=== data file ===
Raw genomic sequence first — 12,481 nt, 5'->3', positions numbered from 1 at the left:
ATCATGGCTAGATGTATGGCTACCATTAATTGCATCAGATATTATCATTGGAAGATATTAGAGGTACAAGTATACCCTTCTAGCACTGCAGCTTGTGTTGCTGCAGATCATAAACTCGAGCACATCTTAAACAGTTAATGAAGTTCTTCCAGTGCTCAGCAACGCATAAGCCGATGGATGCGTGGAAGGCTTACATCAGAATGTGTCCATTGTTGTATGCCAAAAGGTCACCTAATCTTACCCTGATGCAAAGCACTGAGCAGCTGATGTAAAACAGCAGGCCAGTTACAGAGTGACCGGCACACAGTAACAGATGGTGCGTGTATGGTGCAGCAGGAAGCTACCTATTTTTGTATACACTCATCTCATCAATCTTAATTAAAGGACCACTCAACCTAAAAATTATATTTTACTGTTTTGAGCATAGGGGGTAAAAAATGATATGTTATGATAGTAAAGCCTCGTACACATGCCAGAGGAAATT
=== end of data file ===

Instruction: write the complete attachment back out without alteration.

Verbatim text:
Raw genomic sequence first — 12,481 nt, 5'->3', positions numbered from 1 at the left:
ATCATGGCTAGATGTATGGCTACCATTAATTGCATCAGATATTATCATTGGAAGATATTAGAGGTACAAGTATACCCTTCTAGCACTGCAGCTTGTGTTGCTGCAGATCATAAACTCGAGCACATCTTAAACAGTTAATGAAGTTCTTCCAGTGCTCAGCAACGCATAAGCCGATGGATGCGTGGAAGGCTTACATCAGAATGTGTCCATTGTTGTATGCCAAAAGGTCACCTAATCTTACCCTGATGCAAAGCACTGAGCAGCTGATGTAAAACAGCAGGCCAGTTACAGAGTGACCGGCACACAGTAACAGATGGTGCGTGTATGGTGCAGCAGGAAGCTACCTATTTTTGTATACACTCATCTCATCAATCTTAATTAAAGGACCACTCAACCTAAAAATTATATTTTACTGTTTTGAGCATAGGGGGTAAAAAATGATATGTTATGATAGTAAAGCCTCGTACACATGCCAGAGGAAATT